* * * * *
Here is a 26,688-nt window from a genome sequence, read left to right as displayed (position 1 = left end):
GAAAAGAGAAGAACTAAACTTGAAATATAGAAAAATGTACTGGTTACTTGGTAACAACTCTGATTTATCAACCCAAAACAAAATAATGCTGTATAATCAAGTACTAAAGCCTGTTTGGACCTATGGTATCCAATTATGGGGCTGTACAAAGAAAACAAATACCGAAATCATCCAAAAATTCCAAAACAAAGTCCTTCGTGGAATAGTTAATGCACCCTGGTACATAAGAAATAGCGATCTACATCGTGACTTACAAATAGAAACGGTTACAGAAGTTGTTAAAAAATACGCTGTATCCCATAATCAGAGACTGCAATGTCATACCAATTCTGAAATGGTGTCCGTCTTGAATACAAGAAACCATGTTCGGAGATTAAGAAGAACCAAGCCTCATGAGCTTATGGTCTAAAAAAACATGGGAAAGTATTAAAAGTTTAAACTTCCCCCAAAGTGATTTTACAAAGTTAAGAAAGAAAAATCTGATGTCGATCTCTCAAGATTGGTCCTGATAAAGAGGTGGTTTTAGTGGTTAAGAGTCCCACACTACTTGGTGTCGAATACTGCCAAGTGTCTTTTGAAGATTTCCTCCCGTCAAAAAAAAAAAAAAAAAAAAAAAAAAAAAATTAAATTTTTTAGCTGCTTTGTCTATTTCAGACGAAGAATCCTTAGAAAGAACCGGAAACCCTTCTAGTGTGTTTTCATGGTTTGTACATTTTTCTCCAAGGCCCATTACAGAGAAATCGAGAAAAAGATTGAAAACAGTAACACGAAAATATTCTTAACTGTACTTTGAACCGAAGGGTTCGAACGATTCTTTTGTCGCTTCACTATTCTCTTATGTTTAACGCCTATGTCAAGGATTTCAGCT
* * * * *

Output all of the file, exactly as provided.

Here is a 26,688-nt window from a genome sequence, read left to right as displayed (position 1 = left end):
GAAAAGAGAAGAACTAAACTTGAAATATAGAAAAATGTACTGGTTACTTGGTAACAACTCTGATTTATCAACCCAAAACAAAATAATGCTGTATAATCAAGTACTAAAGCCTGTTTGGACCTATGGTATCCAATTATGGGGCTGTACAAAGAAAACAAATACCGAAATCATCCAAAAATTCCAAAACAAAGTCCTTCGTGGAATAGTTAATGCACCCTGGTACATAAGAAATAGCGATCTACATCGTGACTTACAAATAGAAACGGTTACAGAAGTTGTTAAAAAATACGCTGTATCCCATAATCAGAGACTGCAATGTCATACCAATTCTGAAATGGTGTCCGTCTTGAATACAAGAAACCATGTTCGGAGATTAAGAAGAACCAAGCCTCATGAGCTTATGGTCTAAAAAAACATGGGAAAGTATTAAAAGTTTAAACTTCCCCCAAAGTGATTTTACAAAGTTAAGAAAGAAAAATCTGATGTCGATCTCTCAAGATTGGTCCTGATAAAGAGGTGGTTTTAGTGGTTAAGAGTCCCACACTACTTGGTGTCGAATACTGCCAAGTGTCTTTTGAAGATTTCCTCCCGTCAAAAAAAAAAAAAAAAAAAAAAAAAAAAAATTAAATTTTTTAGCTGCTTTGTCTATTTCAGACGAAGAATCCTTAGAAAGAACCGGAAACCCTTCTAGTGTGTTTTCATGGTTTGTACATTTTTCTCCAAGGCCCATTACAGAGAAATCGAGAAAAAGATTGAAAACAGTAACACGAAAATATTCTTAACTGTACTTTGAACCGAAGGGTTCGAACGATTCTTTTGTCGCTTCACTATTCTCTTATGTTTAACGCCTATGTCAAGGATTTCAGCT